By David Adams and Zachary Fagenson
MIAMI/PALM BEACH GARDENS, Fla. (Reuters) - The Florida sheriff investigating a plainclothes police officer's fatal shooting of a black musician asked for federal assistance on Friday to "ensure the highest level of scrutiny and impartiality."
The Palm Beach Sheriff's Office, facing public criticism for its handling of prior officer-involved shootings, said in a statement that the Federal Bureau of Investigation had accepted the request in the case of Corey Jones, a 31-year-old drummer who was shot early Sunday.
It said the decision was made "to provide the family of Corey Jones and the community with a thorough and accurate investigation."
Local politicians and activists say the Palm Beach Sheriff's Office has lost the public's trust and that the FBI was already looking into one 2013 incident.
They are calling for the U.S. Department of Justice or the Florida Department of Law Enforcement to investigate the killing of Jones, shot dead by a Palm Beach Gardens police officer after his car broke down on a highway exit ramp as he drove home from a gig.
"There are so many questions, lots of holes. People want an independent investigation and not locally done," said Priscilla Taylor, a Palm Beach County commissioner who has led calls for community oversight of the police.
Palm Beach Sheriff Ric Bradshaw announced the FBI's review of an unspecified case in May, after the Palm Beach Post and WPTV NewsChannel 5 revealed that, following a year-long investigation, the law enforcement agency had determined that all but one of 45 deadly deputy-involved shootings since 2000 were justified.
The case under FBI review is believed to be that of an officer of Asian descent who shot an unarmed black man riding a bike in 2013.
In that case, video shows Dontrell Stephens running and falling to the ground as, off camera, four shots are fired and an officer comes into the frame standing over him with a gun.
His injuries left Stephens paralyzed from the waist down. The officer, Adams Lin, was cleared of any wrongdoing in the incident and promoted to sergeant in June.
Bradshaw has said he welcomed the federal inquiry but has also dismissed critics of his office.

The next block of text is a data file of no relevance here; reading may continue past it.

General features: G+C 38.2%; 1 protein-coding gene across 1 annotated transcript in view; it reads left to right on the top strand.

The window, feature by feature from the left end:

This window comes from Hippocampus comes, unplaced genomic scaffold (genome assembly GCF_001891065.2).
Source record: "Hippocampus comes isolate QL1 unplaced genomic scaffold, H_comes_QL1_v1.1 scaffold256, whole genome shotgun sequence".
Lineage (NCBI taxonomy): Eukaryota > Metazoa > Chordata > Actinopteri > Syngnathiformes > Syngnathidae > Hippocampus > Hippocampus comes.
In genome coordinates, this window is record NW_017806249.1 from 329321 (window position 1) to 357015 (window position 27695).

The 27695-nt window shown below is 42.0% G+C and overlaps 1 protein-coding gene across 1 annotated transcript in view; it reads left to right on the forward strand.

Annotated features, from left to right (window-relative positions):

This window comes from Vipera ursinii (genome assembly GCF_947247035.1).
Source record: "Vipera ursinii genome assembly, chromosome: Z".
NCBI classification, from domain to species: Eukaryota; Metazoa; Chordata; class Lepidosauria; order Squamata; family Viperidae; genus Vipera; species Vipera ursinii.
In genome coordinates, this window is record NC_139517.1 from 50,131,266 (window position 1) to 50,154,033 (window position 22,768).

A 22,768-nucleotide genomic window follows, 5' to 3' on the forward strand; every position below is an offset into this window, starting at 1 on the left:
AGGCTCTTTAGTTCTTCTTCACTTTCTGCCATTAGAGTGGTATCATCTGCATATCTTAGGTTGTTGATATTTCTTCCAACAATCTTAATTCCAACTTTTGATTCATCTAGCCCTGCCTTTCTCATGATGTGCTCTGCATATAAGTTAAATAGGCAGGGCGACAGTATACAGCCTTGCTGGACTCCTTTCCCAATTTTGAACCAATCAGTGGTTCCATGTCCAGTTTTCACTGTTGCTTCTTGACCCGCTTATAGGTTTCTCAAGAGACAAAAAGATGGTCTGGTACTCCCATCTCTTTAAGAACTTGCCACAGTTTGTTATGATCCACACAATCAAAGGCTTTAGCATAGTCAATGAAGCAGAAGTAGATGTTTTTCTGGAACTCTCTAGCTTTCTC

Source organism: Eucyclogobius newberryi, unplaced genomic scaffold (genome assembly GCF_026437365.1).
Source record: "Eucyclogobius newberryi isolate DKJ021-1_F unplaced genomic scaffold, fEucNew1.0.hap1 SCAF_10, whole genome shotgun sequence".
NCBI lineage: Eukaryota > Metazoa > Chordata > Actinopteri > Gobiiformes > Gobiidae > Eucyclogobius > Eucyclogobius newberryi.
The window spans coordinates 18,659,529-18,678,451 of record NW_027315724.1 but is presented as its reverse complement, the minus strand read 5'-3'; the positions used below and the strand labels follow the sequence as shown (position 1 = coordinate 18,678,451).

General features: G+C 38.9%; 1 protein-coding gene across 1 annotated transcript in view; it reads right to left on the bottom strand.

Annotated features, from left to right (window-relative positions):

"This is a simple equation," he said in a video address to a police gala in July. "If you don’t try to shoot us, if you don’t try to stab us, you don’t try to run over us with a car, and you don’t try to beat us up, then everything’s going to be fine."
Jones' death was the latest in a string of fatal incidents involving police and black men across the United States that have sparked outrage and fueled questions about excessive use of force by officers.
In its announcement on Friday, the Palm Beach County Sheriff's Office recognized the uneasy national climate. "There have been many lessons learned from the tragic events that have occurred across the United States and there is nothing more important, now, than a comprehensive investigation process so we can ensure justice is served," it said.
Police say there was a confrontation with Jones, who was carrying a licensed handgun, after officer Nouman Raja, 38, pulled up in an unmarked van.
Raja shot six times, hitting Jones with three bullets, while Jones did not fire his weapon, the drummer's lawyers told reporters Thursday after meeting the state attorney who is investigating the incident.
Bradshaw last spring announced efforts to improve his agency's internal reporting procedures for officer-involved shootings "to provide greater accountability." Bradshaw also created Citizen Advisory meetings to bring together police and community leaders.
A group of mostly black Palm Beach County lawyers said, however, that any findings in the Jones case by the sheriff's office would be tainted by its handling of past cases.
"We know the history and we don't like it," said Byrnes Guillaume, a former prosecutor and president of the F. Malcolm Cunningham, Sr. Bar Association.
(Writing by David Adams; Editing by Colleen Jenkins and Grant McCool)